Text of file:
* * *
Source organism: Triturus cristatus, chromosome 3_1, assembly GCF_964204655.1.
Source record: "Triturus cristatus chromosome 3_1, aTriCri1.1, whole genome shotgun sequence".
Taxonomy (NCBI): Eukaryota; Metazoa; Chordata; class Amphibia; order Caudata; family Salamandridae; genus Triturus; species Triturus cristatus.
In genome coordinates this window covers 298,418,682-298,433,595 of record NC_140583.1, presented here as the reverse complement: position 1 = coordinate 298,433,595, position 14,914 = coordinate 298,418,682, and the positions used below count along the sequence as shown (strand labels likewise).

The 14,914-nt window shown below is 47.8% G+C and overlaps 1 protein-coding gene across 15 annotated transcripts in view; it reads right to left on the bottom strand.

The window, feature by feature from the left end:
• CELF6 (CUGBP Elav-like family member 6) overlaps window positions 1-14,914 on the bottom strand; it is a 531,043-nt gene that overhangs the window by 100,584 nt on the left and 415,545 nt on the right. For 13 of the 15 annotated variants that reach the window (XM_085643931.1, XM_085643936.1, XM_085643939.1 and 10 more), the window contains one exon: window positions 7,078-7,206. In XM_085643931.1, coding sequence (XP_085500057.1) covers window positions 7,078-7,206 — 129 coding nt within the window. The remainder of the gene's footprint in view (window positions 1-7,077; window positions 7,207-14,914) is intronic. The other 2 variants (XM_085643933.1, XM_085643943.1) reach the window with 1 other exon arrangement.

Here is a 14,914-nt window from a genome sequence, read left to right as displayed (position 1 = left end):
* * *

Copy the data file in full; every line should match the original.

Source organism: Triturus cristatus, chromosome 3_1, assembly GCF_964204655.1.
Source record: "Triturus cristatus chromosome 3_1, aTriCri1.1, whole genome shotgun sequence".
Taxonomy (NCBI): Eukaryota; Metazoa; Chordata; class Amphibia; order Caudata; family Salamandridae; genus Triturus; species Triturus cristatus.
In genome coordinates this window covers 298,418,682-298,433,595 of record NC_140583.1, presented here as the reverse complement: position 1 = coordinate 298,433,595, position 14,914 = coordinate 298,418,682, and the positions used below count along the sequence as shown (strand labels likewise).

The 14,914-nt window shown below is 47.8% G+C and overlaps 1 protein-coding gene across 15 annotated transcripts in view; it reads right to left on the bottom strand.

The window, feature by feature from the left end:
• CELF6 (CUGBP Elav-like family member 6) overlaps window positions 1-14,914 on the bottom strand; it is a 531,043-nt gene that overhangs the window by 100,584 nt on the left and 415,545 nt on the right. For 13 of the 15 annotated variants that reach the window (XM_085643931.1, XM_085643936.1, XM_085643939.1 and 10 more), the window contains one exon: window positions 7,078-7,206. In XM_085643931.1, coding sequence (XP_085500057.1) covers window positions 7,078-7,206 — 129 coding nt within the window. The remainder of the gene's footprint in view (window positions 1-7,077; window positions 7,207-14,914) is intronic. The other 2 variants (XM_085643933.1, XM_085643943.1) reach the window with 1 other exon arrangement.

Here is a 14,914-nt window from a genome sequence, read left to right as displayed (position 1 = left end):